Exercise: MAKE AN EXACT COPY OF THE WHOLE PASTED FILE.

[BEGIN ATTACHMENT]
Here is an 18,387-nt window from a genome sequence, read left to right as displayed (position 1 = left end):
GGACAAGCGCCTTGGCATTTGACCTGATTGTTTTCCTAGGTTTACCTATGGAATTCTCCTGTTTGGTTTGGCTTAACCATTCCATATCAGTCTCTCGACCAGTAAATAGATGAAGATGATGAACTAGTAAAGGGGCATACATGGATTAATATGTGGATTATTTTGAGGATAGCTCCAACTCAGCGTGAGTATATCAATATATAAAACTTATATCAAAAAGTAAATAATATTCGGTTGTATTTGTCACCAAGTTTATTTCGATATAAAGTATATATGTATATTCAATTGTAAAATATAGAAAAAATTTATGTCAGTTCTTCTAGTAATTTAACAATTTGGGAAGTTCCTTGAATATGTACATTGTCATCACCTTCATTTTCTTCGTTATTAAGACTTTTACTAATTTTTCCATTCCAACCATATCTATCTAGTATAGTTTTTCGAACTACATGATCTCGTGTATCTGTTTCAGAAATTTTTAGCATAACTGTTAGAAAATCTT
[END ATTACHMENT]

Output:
Here is an 18,387-nt window from a genome sequence, read left to right as displayed (position 1 = left end):
GGACAAGCGCCTTGGCATTTGACCTGATTGTTTTCCTAGGTTTACCTATGGAATTCTCCTGTTTGGTTTGGCTTAACCATTCCATATCAGTCTCTCGACCAGTAAATAGATGAAGATGATGAACTAGTAAAGGGGCATACATGGATTAATATGTGGATTATTTTGAGGATAGCTCCAACTCAGCGTGAGTATATCAATATATAAAACTTATATCAAAAAGTAAATAATATTCGGTTGTATTTGTCACCAAGTTTATTTCGATATAAAGTATATATGTATATTCAATTGTAAAATATAGAAAAAATTTATGTCAGTTCTTCTAGTAATTTAACAATTTGGGAAGTTCCTTGAATATGTACATTGTCATCACCTTCATTTTCTTCGTTATTAAGACTTTTACTAATTTTTCCATTCCAACCATATCTATCTAGTATAGTTTTTCGAACTACATGATCTCGTGTATCTGTTTCAGAAATTTTTAGCATAACTGTTAGAAAATCTT